While I didn’t find much in the news that interested me, I did find myself rambling on a bit after each article. Normally, my opinions can fit into a nice little paragraph. Not so much, this time.
I have to agree with Kee Tien from the Electronic Frontier Foundation: “What need to they think they’re filling? You have to do a whole lot to overcome this presumption that store tracking is acceptable. Good luck on that.”
When I scan a shelf, I’m looking for items on my list. I don’t deviate, nor do I spend much time looking at items not written down. Most of my time is spent reading labels to avoid preservatives and household allergies for my roommates; I’m not agonizing over whether or not cookies are okay to each (fuck that, I love cookies!). It’s not okay to track my movements in some bizarre attempt to find better marketing layouts.
Why not ask customers in person? Ask me what catches my eye down the snack aisle, and I’ll tell you how I look for “natural” on labels just to find foods without preservatives. Ask me why I picked up those granola bars and put them back; you might assume it was a calorie issue, since I’m an overweight female who presumably cares about losing weight, but I can guarantee it was for the ingredient list and allergies. Ask me if I like the way generic brands sit right next to or above the name brand items, and I’ll tell you it’s very convenient and leads to me purchasing more generic store brand products. Just ask me!
This is a very interesting question. The writer makes a good point, as we charge parents when their children injury or kill someone using a parent’s gun, car, or other equipment. Is technology (and the internet) different?
I believe children are responsible for their behavior first, before their parents. They made a choice to cyberbully, to post nude pictures from a rape, or to vlog about smoking pot. But I do think our society could use some mandatory training for parents of law-breakers; think along the lines of anger management. Make parents learn about online behavior, sites that currently exist, and ways to prevent future instances of occurrence.
Only if a repeated negligence is present should there be criminal charges. If their child cyberbullies and stalks other students multiple times before someone finally commits suicide, and the parent had been notified of the issue… then they willfully chose to do nothing, and they’re responsible for that choice.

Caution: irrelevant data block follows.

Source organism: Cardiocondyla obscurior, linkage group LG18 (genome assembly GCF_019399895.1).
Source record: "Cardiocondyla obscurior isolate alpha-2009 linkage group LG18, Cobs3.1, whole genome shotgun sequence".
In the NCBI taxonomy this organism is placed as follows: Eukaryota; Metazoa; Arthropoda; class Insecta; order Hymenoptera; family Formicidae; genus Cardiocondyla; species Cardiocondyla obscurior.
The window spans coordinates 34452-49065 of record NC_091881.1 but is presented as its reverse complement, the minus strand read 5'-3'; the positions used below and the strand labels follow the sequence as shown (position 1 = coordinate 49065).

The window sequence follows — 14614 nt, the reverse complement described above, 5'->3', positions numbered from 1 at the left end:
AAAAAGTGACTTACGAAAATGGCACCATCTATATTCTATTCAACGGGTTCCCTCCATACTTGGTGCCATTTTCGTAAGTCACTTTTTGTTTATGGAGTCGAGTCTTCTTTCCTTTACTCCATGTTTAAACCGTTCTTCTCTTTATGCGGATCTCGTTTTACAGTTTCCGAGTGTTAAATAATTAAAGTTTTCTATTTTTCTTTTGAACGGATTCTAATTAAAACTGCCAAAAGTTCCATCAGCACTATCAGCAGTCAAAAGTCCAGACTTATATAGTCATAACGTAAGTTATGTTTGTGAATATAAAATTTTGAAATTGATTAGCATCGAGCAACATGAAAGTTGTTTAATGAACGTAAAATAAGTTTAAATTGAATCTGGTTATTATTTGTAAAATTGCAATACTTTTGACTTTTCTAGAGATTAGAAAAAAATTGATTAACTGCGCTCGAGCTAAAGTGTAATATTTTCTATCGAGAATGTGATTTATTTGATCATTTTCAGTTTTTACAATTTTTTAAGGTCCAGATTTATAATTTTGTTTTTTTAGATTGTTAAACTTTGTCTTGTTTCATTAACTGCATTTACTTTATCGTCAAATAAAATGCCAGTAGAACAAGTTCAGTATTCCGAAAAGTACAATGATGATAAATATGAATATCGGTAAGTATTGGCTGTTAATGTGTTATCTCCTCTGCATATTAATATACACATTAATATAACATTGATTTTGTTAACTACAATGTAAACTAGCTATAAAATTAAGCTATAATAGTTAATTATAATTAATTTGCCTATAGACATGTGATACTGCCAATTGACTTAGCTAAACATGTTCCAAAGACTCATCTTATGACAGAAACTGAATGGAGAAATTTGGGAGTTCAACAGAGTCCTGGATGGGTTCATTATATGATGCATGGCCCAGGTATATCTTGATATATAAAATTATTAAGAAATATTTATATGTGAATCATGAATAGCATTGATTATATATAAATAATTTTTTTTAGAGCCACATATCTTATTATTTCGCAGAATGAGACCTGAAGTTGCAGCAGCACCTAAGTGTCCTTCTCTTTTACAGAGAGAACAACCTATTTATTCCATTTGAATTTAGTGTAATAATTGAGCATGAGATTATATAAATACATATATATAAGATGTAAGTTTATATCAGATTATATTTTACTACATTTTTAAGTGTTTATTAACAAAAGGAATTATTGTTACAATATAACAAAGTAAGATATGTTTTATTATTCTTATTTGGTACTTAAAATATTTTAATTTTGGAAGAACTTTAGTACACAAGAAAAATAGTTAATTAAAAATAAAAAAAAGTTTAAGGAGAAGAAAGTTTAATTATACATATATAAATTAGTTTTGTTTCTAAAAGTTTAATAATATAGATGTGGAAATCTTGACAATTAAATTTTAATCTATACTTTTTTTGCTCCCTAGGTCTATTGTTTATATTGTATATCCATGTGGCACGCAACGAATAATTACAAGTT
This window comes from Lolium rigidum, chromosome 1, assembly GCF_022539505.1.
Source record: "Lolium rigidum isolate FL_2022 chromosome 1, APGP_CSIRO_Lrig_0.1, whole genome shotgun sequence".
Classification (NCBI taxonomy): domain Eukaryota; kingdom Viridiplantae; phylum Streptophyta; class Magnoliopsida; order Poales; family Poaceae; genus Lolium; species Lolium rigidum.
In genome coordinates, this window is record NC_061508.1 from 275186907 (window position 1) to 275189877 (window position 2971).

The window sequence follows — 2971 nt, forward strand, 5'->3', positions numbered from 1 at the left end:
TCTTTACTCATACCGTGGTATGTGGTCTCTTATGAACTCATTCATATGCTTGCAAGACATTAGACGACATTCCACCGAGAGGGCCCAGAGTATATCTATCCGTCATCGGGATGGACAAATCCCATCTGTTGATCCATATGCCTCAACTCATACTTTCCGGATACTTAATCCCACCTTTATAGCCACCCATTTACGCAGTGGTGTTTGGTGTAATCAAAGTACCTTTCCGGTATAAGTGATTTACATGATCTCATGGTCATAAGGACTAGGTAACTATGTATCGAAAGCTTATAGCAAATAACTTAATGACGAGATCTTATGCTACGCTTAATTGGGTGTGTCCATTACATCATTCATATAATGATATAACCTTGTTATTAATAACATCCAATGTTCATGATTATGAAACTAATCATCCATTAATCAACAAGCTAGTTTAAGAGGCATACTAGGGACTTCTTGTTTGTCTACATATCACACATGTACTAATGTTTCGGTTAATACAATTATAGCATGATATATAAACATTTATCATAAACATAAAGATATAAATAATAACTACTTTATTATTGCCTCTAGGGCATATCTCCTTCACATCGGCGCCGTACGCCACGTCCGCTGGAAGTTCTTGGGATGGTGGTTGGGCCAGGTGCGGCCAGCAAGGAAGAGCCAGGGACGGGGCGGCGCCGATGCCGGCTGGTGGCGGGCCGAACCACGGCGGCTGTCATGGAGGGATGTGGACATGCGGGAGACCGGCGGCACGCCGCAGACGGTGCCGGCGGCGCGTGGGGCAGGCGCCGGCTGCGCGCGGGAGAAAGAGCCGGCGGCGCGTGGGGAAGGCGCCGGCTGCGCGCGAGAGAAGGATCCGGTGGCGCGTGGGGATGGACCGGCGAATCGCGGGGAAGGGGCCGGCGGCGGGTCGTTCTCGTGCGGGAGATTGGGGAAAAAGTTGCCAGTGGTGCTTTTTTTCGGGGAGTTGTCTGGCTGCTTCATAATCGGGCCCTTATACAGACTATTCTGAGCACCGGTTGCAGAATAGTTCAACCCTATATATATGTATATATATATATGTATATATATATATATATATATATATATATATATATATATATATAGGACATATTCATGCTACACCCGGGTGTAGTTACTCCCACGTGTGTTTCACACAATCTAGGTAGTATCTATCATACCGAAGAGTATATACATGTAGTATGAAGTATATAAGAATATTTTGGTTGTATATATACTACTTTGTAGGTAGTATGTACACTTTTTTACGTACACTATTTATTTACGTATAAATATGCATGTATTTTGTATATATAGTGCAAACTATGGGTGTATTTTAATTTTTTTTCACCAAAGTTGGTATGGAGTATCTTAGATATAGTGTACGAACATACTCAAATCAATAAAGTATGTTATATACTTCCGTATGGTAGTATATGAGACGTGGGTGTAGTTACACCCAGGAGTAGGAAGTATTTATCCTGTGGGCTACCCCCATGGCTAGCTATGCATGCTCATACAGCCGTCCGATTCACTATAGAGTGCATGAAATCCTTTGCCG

It’s been said a thousand times, but it will keep being said until it sticks. Stop telling women to avoid getting raped, and start telling men not to rape in the first place. I like the advice given to new campers at the pagan festival I used to attend: No means no, and a drunken yes means no, too. Only a sober yes is a yes.
Alcohol overuse is a problem. I agree on that. I think that kids need to be warned that alcohol is not only developmentally dangerous (something they don’t care about), but that it can be physically dangerous as well (injuries from “Jackass” imitations, drunk driving, and other poor choices). I feel like it’s becoming even more of an issue that it used to be, but I might just be getting old. However, I’ll point this out: my friends and I enjoyed a *LOT* of alcohol in Germany, but we never got too drunk to remember the next day. We never got drunk enough to get into a car with a drunk driver, or to allow a drunk friend to get behind the wheel. We never got so drunk that we couldn’t say words or remain vertical (with mild assistance). We got drunk to feel the sensation of being uninhibited, but we didn’t get blackout drunk, or stupid drunk. When someone got so drunk they passed out or threw up, we saw them as a party fail; we pitied their inability to stop when pleasantly smashed.
All of that said, rape is, was, and will always be rape. Women shouldn’t be specially targeted to act more appropriately than men. We shouldn’t be told to avoid getting raped; instead, the message should be “don’t rape”. Don’t rape the woman walking alone at night to her car. Don’t rape the girl you’ve found passed out at the frat party. Don’t rape the friend who fell asleep in your bed after crying on your shoulder. Don’t ever have sex with someone who can’t clearly and honestly say “yes”.
I have to agree with this woman wholeheartedly. I never knew what I wanted to be; when forced to choose, I told people I wanted to become an author and a mother (compatible careers in my childhood brain). And yet, people would get so pushy! I mean, of course the smart girl in class should want to become something “more” than that!
It’s frustrating, actually, that we corner young people so early. Instead of fostering a lifelong pleasure in learning and trying new things, we make an effort to push young students into boxes. What’s worse, we try to push them into preconceived boxes; we never consider the possibilities unimagined by our adult minds. For example, who would’ve known that becoming a YouTube star could pay for a house? Who ever dreamed that bloggers could right out recipes, opinions, and randomness for real cash on the internet? These aren’t careers supported by traditional boxes, but they pay the bills in surprising new (and creative) ways.
I hope my children find something that makes them exhilarated and ecstatic! Anything less probably belongs in the trash bin. My biases and opinions mean far less than the long-term joy of my future children. In fact, I believe children play a large part in keeping older minds open to change.